Mireia is the girl you see all over Paris, the one who never sees you. Future or past. But did you ever break a cup in Starbucks, or trip on a flagstone, or sneeze in a library? Anna saw it with her side-eyes. Just passing through. Miriea’s dad invented a tourbillon that counters the effects of gravity so well that time escapes space. Mireia’s mum was a nurse. A comfortable way to know from where you came from. And from. Anna was a foundling.

Anna doesn’t know the date of her birth or who her mum and dad are or were or from where. Sorry, but that is pain and excruciating mystery. She now runs a business called Ébauche – a time travel agency. Its revenue stream is largely theoretical, for now. But big stars have booked their trips to near-time, and the agency serves great coffee, and venture capital is making its way in.

All of which has nothing to do with anything, much. Except that on Saturday I managed to book a place on a private tour of a Soviet-constructed (and now long since decommissioned) nuclear facility 180 miles north of Bucharest, Romania.

You are expressly told not to take photographs of the exterior. But, on leaving, well, I did. And the security staff ran me off the premises: out into the scarred grey street.

Luckily a municipal bus was at the stop not far off. I boarded the bus in the hot Romanian sunshine, wheezing and laughing, laughing and wheezing. Sweaty hands. Touchscreen temporarily fucked. And Anna, Anna Lemma Clepsydra, Anna who walks unseen through ordinary moments of your life, anyone’s life (no-one’s half-life) was probably on that bus, or on the pavement, laughing at me, with me, like far-future Mireia, descended from the dust of stars.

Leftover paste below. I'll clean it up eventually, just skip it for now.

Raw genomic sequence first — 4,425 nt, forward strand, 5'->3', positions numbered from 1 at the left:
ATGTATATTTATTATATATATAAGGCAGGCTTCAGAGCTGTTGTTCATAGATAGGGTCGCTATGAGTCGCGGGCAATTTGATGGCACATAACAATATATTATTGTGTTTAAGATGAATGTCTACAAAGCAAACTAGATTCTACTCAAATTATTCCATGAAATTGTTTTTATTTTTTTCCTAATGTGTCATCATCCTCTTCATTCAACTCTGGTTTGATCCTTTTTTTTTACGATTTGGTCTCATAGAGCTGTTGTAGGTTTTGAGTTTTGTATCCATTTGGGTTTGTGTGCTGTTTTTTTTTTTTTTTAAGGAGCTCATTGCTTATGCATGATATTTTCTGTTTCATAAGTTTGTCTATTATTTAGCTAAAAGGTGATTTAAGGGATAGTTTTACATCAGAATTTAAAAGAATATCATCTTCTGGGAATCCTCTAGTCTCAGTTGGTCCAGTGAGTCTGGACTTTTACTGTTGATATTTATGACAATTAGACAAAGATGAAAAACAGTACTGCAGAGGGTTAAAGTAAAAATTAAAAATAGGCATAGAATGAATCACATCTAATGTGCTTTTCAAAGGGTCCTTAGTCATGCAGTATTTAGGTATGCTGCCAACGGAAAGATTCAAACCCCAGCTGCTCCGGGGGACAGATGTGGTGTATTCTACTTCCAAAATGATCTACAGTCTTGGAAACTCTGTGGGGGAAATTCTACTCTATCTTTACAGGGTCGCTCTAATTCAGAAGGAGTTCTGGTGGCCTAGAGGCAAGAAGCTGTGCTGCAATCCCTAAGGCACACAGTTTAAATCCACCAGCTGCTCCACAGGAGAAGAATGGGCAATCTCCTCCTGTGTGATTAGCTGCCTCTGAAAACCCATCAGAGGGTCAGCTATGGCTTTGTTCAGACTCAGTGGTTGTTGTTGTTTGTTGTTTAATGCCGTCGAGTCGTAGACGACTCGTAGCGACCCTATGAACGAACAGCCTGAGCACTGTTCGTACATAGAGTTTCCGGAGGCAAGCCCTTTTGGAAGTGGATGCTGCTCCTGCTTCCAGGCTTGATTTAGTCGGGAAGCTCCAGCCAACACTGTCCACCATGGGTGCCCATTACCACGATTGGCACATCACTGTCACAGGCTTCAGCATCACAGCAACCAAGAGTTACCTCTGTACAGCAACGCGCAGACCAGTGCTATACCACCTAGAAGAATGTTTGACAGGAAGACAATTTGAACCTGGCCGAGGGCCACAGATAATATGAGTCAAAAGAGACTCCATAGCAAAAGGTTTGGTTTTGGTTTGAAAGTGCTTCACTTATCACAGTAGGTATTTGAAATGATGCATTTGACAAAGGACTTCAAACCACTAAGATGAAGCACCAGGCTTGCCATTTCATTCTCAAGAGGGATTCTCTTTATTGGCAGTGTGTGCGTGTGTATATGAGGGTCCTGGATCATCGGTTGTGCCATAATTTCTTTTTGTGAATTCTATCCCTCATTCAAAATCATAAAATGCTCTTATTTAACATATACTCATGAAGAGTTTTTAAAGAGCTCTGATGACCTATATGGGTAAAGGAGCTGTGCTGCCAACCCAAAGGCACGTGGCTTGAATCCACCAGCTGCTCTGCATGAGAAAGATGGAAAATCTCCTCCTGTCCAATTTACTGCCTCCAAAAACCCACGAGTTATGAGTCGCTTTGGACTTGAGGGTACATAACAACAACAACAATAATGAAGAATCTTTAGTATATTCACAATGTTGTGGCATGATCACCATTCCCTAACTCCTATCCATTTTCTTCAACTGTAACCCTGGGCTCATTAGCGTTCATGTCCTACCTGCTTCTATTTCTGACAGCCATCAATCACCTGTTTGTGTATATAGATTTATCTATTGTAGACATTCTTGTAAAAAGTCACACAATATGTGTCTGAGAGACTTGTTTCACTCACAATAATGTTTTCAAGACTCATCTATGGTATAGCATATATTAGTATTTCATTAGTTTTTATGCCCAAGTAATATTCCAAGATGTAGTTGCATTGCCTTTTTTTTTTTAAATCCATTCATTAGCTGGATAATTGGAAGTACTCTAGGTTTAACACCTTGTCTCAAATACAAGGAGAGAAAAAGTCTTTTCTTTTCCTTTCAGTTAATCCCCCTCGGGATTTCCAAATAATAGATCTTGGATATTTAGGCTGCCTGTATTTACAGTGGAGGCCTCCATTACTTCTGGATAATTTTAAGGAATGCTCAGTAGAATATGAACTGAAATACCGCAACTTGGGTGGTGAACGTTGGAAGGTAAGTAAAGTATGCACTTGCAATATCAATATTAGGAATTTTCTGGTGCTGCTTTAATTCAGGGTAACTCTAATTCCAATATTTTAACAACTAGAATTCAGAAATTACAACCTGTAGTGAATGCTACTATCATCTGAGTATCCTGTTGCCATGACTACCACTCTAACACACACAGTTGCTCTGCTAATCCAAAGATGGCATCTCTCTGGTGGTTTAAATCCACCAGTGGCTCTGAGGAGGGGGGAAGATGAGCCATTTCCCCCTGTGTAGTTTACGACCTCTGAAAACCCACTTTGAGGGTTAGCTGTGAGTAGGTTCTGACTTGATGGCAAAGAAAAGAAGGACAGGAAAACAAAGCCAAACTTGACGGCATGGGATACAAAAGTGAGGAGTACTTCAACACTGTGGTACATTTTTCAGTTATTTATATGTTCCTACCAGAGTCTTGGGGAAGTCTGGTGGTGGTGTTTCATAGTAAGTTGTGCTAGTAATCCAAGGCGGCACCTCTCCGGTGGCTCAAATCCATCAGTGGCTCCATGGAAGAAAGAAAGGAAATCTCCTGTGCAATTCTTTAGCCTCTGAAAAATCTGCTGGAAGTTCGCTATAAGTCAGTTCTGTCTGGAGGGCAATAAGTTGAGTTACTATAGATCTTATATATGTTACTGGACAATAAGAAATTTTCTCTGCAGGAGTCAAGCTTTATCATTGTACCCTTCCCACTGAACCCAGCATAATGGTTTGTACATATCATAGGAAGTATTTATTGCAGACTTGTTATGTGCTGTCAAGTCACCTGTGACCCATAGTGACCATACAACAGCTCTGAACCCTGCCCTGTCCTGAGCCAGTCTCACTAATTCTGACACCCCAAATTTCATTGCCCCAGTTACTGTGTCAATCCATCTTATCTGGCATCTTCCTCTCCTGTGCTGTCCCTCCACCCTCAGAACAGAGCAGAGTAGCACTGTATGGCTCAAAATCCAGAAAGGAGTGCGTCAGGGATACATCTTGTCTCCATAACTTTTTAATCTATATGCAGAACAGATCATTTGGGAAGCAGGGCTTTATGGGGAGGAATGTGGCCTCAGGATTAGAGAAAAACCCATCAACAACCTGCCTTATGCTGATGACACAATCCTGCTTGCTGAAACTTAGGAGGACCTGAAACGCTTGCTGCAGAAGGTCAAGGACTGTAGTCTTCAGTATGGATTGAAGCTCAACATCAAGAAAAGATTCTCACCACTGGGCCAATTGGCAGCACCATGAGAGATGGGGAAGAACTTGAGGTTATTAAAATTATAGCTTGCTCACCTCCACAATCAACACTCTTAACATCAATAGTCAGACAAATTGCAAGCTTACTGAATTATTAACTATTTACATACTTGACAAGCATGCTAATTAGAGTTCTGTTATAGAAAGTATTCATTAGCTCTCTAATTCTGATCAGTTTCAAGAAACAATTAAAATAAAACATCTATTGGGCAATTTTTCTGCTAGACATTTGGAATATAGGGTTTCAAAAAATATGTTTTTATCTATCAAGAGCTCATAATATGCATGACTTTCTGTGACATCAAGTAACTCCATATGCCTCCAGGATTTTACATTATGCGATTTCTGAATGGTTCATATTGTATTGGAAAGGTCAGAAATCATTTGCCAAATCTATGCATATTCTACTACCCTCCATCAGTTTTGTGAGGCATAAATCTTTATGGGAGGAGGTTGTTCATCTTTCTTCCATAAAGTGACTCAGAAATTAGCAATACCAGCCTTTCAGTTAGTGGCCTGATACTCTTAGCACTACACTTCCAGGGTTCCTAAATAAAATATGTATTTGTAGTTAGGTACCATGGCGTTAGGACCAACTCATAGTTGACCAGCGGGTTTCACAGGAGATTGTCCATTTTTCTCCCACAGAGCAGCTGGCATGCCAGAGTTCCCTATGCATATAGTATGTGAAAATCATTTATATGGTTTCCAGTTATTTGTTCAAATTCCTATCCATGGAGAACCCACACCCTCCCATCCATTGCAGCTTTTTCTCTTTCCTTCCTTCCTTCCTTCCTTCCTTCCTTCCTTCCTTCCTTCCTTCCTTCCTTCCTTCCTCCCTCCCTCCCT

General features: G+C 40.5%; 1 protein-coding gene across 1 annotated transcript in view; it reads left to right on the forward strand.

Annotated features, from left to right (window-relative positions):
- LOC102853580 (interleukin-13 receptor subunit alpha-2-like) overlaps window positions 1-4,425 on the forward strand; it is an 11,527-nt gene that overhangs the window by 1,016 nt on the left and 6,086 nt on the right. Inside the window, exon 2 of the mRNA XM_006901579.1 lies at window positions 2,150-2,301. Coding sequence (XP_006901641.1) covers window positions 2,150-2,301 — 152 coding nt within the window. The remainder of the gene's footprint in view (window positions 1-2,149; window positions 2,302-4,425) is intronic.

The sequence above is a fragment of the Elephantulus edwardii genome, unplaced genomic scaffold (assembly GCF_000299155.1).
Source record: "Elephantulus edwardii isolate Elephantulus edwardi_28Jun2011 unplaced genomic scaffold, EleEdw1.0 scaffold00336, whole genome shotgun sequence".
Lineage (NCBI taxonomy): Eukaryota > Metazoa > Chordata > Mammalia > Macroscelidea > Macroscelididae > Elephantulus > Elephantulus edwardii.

2016 3 Mai

Physiognomy of the Prestidigitator

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The title „Physiognomy of the Prestidigator“ has nothing to do with the above. I can’t remember what I made it up for, or when. I remember this, though: the prestidigitator is a nobody – a sub-subcharacter referenced in a piece of dialogue in one of the 5 Truffaut films about the crazy life of Antoine Doinel. A nobody referenced in the conversation of a nobody. Severe delays on the Circle Line. Everything is broken. Everything is repairable.


When Nietzsche said ‚hey, God is dead‘
He forgot to mention this:
Satan died in the same accident –
Everything’s all it is. All is garbage, all is bliss.


2016 24 Apr

Reggae’s Finest Hours – Bim Sherman: „Across The Red Sea“

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Across The Red Sea is the work – intentionally or otherwise – of a mystic. It’s only Bim Sherman’s 3rd or 4th LP (it depends how you count these things, and tbh I can’t be bothered with chronology anyway – it’s just as arbitrary a way of ordering things as by weight, dimensions or colour. Fuck chronology. Everyone should organise their record collections by spine colour from red to orange to yellow to green to blue to indigo to violet, then the black and white ones should be used to transmit a message, like this:


01101001 00100000 01101100 01101111 01110110 01100101 00100000 01110010 01100101 01100111 01100111 01100001 01100101


of course some spines may be multicoloured, in which case the exercise is void, taxonomy is void, the idea of genre itself a crock.)

If you live on an island, you’re aware of things that mainlanders maybe aren’t quite so aware of. Seagulls are bastards. The lunar pull is stronger when water surrounds you. And the actuating spirit works its way in from the sea: the font of all life, the place where the first strand of mitochondrial DNA – ever – came into being. Can you hear the mermaids singing?

Across The Red Sea – well, let’s not get into music critic mode here. It’s just a beautiful record, one that has fascinated me for a long, long time. The production is lush – detailed, engineered with space in all the right places like a fine Swiss cheese. The mood of the album seems to go between contemplative and quietly devotional. Some of the songs deal with heavy themes but the trick here is to survey a broken fucked up landscape/cityscape but not do an impotent protest singer routine.

Creatively, Across The Red Sea is a triumph. All killer, no filler. Irie.